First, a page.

MOON WALK. Unscheduled snooze time propels an exhausted student over the rainbow in Caught Between Wonderland and Oz.
This latest adventure at Tucson's funky little Valley of the Moon comes complete with Alice, Dorothy, and a cast of unlikely characters. Families are invited to chat with these otherworldly inhabitants in the late George Phar Legler's midtown oasis. The historic park is operated by a cadre of dedicated volunteers.
Tours run every 30 minutes from 7:30 to 9:30 p.m. through Saturday, May 13, at Valley of the Moon, 2544 E. Allen Road, north of Prince Road and east of Tucson Boulevard. Admission is $5, $3 for children ages 7 to 12, and free for children under age 7. For details, call 323-1331.
PRIMAL DRIVE. Itch Productions plumbs the lighter side of our dark urges with Sex and Violence: The Musical.
This twisted fairy tale features a corrupt gumshoe with an Oedipal complex, a knife-wielding femme fatale caught in a dysfunctional marriage, and a sleazy tabloid reporter with a taste for dirt. Taking drama noir to levels Barbara Stanwyck, Lana Turner and Bogey could only dream of, this little gem pushes sublime suspense over the top.
Show time is 8 tonight, tomorrow and Saturday in the Tucson Center for the Performing Arts, 408 S. Sixth Ave. Performances continue at 8 p.m. Wednesday through Saturday, through May 20. Tickets are $11, $9 for students, available at the Rainbow Planet Coffee House, and by calling 748-0291.
FOREST FLURRY. Tucson Community Children's Theater takes a shady romp with The Jungle Book.
Kids of all ages are invited to join the fun in this timeless tale about the impish Mowgli, a boy raised by wolves who now spends idyllic days surrounded by his cast of furry friends, including Baloo the bear, the panther Bagheera, and a scheming python named Kaa.
Performances are at 7 tonight through Sunday in the Randolph Arts Center Auditorium, 200 S. Alvernon Way. Admission is free. Call 791-4663 for details.
BALLROOM BOOGIE. Put your peds to work -- and get your heart pumping -- with The Arizona Ballroom Company.
Every week this high-spirited band of high-steppers revels in Latin, ballroom and swing on Tucson's best dance floor. They offer classes for beginners from 8 to 8:30 p.m. Friday, and for intermediates from 8 to 8:30 p.m. Saturday at 5536 E. Grant Road. Admission is $6. For information, call 290-2990.
FLUTE FEST. Flute legend R. Carlos Nakai brings his magic to Tucson in a performance benefiting Habitat for Humanity.
In 1994 Nakai was a Grammy finalist for Best Traditional Folk Album, and four years later he became the first Native American to garner a gold record with Canyon Trilogy. His star continues to rise, with performances and recordings that reach deep into his roots, projecting an ageless, earthy flavor of the ancient Southwest.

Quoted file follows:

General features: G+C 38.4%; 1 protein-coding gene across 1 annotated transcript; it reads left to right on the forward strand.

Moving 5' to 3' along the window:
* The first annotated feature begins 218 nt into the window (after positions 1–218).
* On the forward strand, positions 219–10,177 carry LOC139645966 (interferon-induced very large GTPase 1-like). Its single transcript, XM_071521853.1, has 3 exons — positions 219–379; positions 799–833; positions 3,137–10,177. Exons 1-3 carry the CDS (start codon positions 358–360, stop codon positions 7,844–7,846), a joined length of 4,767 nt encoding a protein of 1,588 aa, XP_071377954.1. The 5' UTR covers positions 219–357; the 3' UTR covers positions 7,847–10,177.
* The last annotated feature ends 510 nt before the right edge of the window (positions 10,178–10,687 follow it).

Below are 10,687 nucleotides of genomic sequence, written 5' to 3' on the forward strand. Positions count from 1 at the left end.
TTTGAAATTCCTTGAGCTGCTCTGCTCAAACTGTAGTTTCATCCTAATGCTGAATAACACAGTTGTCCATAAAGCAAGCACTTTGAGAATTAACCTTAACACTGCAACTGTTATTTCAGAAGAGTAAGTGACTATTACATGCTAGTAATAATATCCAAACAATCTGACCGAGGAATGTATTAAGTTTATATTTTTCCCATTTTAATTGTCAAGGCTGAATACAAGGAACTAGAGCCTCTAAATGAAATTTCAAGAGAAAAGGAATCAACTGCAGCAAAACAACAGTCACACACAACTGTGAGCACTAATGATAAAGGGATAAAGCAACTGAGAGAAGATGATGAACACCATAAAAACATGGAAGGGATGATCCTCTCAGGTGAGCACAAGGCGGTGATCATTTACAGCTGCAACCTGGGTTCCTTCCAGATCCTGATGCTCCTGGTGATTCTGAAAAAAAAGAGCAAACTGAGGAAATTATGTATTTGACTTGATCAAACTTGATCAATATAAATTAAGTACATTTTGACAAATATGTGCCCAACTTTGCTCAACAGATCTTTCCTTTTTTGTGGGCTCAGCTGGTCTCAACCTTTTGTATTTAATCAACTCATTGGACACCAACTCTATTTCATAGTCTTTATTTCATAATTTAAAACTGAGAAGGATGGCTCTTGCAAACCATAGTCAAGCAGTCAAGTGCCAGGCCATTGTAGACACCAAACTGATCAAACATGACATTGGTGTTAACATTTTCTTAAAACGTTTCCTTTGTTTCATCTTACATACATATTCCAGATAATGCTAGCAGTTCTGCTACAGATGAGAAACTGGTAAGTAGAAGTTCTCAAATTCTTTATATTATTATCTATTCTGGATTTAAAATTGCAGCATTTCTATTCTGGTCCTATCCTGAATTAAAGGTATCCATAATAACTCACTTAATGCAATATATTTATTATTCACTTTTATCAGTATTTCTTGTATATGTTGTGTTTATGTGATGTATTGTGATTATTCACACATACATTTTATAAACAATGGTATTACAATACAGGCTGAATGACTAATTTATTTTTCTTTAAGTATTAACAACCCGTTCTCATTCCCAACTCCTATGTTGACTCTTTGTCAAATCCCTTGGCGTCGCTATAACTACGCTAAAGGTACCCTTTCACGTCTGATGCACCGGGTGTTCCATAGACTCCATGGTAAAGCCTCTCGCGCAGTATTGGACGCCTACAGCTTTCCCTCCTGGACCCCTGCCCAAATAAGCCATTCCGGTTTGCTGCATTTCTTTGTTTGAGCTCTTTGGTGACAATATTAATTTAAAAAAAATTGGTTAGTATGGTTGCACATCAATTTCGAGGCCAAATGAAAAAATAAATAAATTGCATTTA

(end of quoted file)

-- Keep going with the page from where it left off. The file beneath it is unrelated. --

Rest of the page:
Show time is 7 p.m. at Saguaro Christian Church, 8302 E. Broadway Blvd. Tickets are $25, available at Piney Hollow or Sticks 'N' Strings. Call 296-5901 for details.
MOVIN' ON. ZUZI! Move It Dance Company regales the season with its first annual spring concert.
Appropriately, this outing showcases new works by troupe members set to music "as rich as the blues, as timeless as Edith Piaf, and as soulful as David Darling." Performers include Greg Colburn and Wendy Joy, with choreography by Nanette Robinson and Nancy Mellan.
Show time is 7:30 tonight through Sunday in Zuzi's Little Theater, in the Historic YWCA at 738 N. Fifth Ave. Tickets are $10, $7 for seniors and students, available by calling 629-0237.
VENUE VISION. Help breathe new life into the lovely old Fox Theatre with a fundraising soiree in La Placita Village.
Efforts to revive the 70-year old venue, long hidden behind a facade on Congress Street, have brought together a wide-ranging cast of devotees including the City of Tucson, La Placita Village, the Tucson Arts District Partnership, the Tucson Fox Theatre Foundation and The Screening Room. Tonight they combine forces for an outdoor dinner and auction of movie memorabilia, topped by dancing and a screening of The Thin Man. Nominated for four Academy Awards, this 1934 classic stars William Powell, Myrna Loy, Maureen O'Sullivan and Ceasar Romero. Adding flavor to the festivities are gourmet chow courtesy of Lume Trattoria and Wine Bar, Italian Kitchen and Tamalez; and hand-crafted beers from Nimbus Brewing Company. The Kings of Pleasure get things swinging with live music. (See this week's Arts section for more details.)
Party time is 6 p.m. in La Placita Village, 110 S. Church Ave., at the corner of Church Avenue and Broadway Boulevard. Tickets are $75 for the evening, $10 for the movie and dancing only, available at Jerry's Lee Ho Market, Casa Video, Caliente Home Accents, Metroform Limited, and the Eric Firestone Gallery. Call 696-2742 for details.